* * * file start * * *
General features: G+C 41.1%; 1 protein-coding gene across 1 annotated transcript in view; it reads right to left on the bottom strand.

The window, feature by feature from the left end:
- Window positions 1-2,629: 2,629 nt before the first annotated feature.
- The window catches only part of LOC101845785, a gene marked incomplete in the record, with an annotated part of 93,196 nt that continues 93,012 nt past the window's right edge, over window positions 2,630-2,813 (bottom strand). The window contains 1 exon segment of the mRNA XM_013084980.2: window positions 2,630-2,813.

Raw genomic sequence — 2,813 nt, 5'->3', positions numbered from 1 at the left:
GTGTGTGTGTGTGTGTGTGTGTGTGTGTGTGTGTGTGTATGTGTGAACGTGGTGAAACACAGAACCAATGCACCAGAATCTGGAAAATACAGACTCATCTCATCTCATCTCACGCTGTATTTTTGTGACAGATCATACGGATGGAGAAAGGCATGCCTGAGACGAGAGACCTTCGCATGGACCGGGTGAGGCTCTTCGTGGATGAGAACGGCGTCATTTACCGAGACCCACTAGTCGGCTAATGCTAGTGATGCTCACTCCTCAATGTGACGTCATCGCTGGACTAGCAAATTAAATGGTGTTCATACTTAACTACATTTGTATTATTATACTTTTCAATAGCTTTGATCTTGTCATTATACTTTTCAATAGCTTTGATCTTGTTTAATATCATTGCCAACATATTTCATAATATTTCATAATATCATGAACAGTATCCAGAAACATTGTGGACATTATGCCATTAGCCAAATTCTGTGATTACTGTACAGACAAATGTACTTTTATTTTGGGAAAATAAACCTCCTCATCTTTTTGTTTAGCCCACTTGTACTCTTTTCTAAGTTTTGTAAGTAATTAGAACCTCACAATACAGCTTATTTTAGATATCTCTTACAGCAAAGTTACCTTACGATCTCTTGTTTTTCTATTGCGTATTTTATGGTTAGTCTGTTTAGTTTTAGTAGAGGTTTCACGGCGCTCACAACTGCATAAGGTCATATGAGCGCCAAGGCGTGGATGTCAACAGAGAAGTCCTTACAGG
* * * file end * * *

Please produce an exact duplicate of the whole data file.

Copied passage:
General features: G+C 41.1%; 1 protein-coding gene across 1 annotated transcript in view; it reads right to left on the bottom strand.

The window, feature by feature from the left end:
- Window positions 1-2,629: 2,629 nt before the first annotated feature.
- The window catches only part of LOC101845785, a gene marked incomplete in the record, with an annotated part of 93,196 nt that continues 93,012 nt past the window's right edge, over window positions 2,630-2,813 (bottom strand). The window contains 1 exon segment of the mRNA XM_013084980.2: window positions 2,630-2,813.

Raw genomic sequence — 2,813 nt, 5'->3', positions numbered from 1 at the left:
GTGTGTGTGTGTGTGTGTGTGTGTGTGTGTGTGTGTGTATGTGTGAACGTGGTGAAACACAGAACCAATGCACCAGAATCTGGAAAATACAGACTCATCTCATCTCATCTCACGCTGTATTTTTGTGACAGATCATACGGATGGAGAAAGGCATGCCTGAGACGAGAGACCTTCGCATGGACCGGGTGAGGCTCTTCGTGGATGAGAACGGCGTCATTTACCGAGACCCACTAGTCGGCTAATGCTAGTGATGCTCACTCCTCAATGTGACGTCATCGCTGGACTAGCAAATTAAATGGTGTTCATACTTAACTACATTTGTATTATTATACTTTTCAATAGCTTTGATCTTGTCATTATACTTTTCAATAGCTTTGATCTTGTTTAATATCATTGCCAACATATTTCATAATATTTCATAATATCATGAACAGTATCCAGAAACATTGTGGACATTATGCCATTAGCCAAATTCTGTGATTACTGTACAGACAAATGTACTTTTATTTTGGGAAAATAAACCTCCTCATCTTTTTGTTTAGCCCACTTGTACTCTTTTCTAAGTTTTGTAAGTAATTAGAACCTCACAATACAGCTTATTTTAGATATCTCTTACAGCAAAGTTACCTTACGATCTCTTGTTTTTCTATTGCGTATTTTATGGTTAGTCTGTTTAGTTTTAGTAGAGGTTTCACGGCGCTCACAACTGCATAAGGTCATATGAGCGCCAAGGCGTGGATGTCAACAGAGAAGTCCTTACAGG